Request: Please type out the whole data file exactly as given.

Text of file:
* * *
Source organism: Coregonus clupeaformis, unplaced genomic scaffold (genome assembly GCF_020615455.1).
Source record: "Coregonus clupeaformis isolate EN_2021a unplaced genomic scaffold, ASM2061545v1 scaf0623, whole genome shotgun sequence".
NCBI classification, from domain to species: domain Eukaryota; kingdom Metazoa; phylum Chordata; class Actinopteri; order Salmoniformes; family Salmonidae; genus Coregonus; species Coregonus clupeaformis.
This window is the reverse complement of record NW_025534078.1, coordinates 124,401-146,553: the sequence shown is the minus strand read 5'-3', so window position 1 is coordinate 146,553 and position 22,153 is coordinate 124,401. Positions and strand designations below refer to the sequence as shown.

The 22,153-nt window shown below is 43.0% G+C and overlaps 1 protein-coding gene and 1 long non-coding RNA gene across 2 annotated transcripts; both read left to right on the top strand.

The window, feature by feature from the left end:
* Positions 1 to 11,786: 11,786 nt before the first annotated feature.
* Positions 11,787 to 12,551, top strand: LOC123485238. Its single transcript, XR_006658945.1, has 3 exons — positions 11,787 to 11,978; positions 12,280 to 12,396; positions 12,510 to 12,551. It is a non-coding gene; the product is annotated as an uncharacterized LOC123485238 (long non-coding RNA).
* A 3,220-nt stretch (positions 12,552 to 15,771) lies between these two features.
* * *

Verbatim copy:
Source organism: Coregonus clupeaformis, unplaced genomic scaffold (genome assembly GCF_020615455.1).
Source record: "Coregonus clupeaformis isolate EN_2021a unplaced genomic scaffold, ASM2061545v1 scaf0623, whole genome shotgun sequence".
NCBI classification, from domain to species: domain Eukaryota; kingdom Metazoa; phylum Chordata; class Actinopteri; order Salmoniformes; family Salmonidae; genus Coregonus; species Coregonus clupeaformis.
This window is the reverse complement of record NW_025534078.1, coordinates 124,401-146,553: the sequence shown is the minus strand read 5'-3', so window position 1 is coordinate 146,553 and position 22,153 is coordinate 124,401. Positions and strand designations below refer to the sequence as shown.

The 22,153-nt window shown below is 43.0% G+C and overlaps 1 protein-coding gene and 1 long non-coding RNA gene across 2 annotated transcripts; both read left to right on the top strand.

The window, feature by feature from the left end:
* Positions 1 to 11,786: 11,786 nt before the first annotated feature.
* Positions 11,787 to 12,551, top strand: LOC123485238. Its single transcript, XR_006658945.1, has 3 exons — positions 11,787 to 11,978; positions 12,280 to 12,396; positions 12,510 to 12,551. It is a non-coding gene; the product is annotated as an uncharacterized LOC123485238 (long non-coding RNA).
* A 3,220-nt stretch (positions 12,552 to 15,771) lies between these two features.